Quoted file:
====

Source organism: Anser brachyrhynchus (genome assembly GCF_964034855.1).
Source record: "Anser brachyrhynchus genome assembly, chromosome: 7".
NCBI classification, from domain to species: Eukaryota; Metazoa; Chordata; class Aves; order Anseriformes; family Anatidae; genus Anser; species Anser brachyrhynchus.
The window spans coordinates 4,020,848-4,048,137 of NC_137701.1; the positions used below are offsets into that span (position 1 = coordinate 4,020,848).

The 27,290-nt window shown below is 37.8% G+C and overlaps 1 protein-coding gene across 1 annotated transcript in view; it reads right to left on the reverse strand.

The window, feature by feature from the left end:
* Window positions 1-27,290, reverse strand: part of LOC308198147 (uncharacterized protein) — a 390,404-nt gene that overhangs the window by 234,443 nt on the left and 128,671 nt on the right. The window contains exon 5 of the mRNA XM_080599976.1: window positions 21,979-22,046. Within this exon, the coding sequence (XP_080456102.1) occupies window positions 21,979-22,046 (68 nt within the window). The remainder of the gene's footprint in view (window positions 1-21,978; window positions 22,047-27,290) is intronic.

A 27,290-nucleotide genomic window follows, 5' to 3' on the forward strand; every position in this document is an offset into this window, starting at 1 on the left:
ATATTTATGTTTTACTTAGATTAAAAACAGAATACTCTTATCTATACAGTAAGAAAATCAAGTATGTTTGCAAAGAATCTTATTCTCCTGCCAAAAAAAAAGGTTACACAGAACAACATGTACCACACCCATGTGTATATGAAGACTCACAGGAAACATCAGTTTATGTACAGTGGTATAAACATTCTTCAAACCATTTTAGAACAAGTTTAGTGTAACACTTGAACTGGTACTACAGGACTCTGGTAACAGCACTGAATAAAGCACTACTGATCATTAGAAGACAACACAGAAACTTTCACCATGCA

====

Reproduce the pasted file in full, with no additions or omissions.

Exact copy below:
Source organism: Anser brachyrhynchus (genome assembly GCF_964034855.1).
Source record: "Anser brachyrhynchus genome assembly, chromosome: 7".
NCBI classification, from domain to species: Eukaryota; Metazoa; Chordata; class Aves; order Anseriformes; family Anatidae; genus Anser; species Anser brachyrhynchus.
The window spans coordinates 4,020,848-4,048,137 of NC_137701.1; the positions used below are offsets into that span (position 1 = coordinate 4,020,848).

The 27,290-nt window shown below is 37.8% G+C and overlaps 1 protein-coding gene across 1 annotated transcript in view; it reads right to left on the reverse strand.

The window, feature by feature from the left end:
* Window positions 1-27,290, reverse strand: part of LOC308198147 (uncharacterized protein) — a 390,404-nt gene that overhangs the window by 234,443 nt on the left and 128,671 nt on the right. The window contains exon 5 of the mRNA XM_080599976.1: window positions 21,979-22,046. Within this exon, the coding sequence (XP_080456102.1) occupies window positions 21,979-22,046 (68 nt within the window). The remainder of the gene's footprint in view (window positions 1-21,978; window positions 22,047-27,290) is intronic.

A 27,290-nucleotide genomic window follows, 5' to 3' on the forward strand; every position in this document is an offset into this window, starting at 1 on the left:
ATATTTATGTTTTACTTAGATTAAAAACAGAATACTCTTATCTATACAGTAAGAAAATCAAGTATGTTTGCAAAGAATCTTATTCTCCTGCCAAAAAAAAAGGTTACACAGAACAACATGTACCACACCCATGTGTATATGAAGACTCACAGGAAACATCAGTTTATGTACAGTGGTATAAACATTCTTCAAACCATTTTAGAACAAGTTTAGTGTAACACTTGAACTGGTACTACAGGACTCTGGTAACAGCACTGAATAAAGCACTACTGATCATTAGAAGACAACACAGAAACTTTCACCATGCA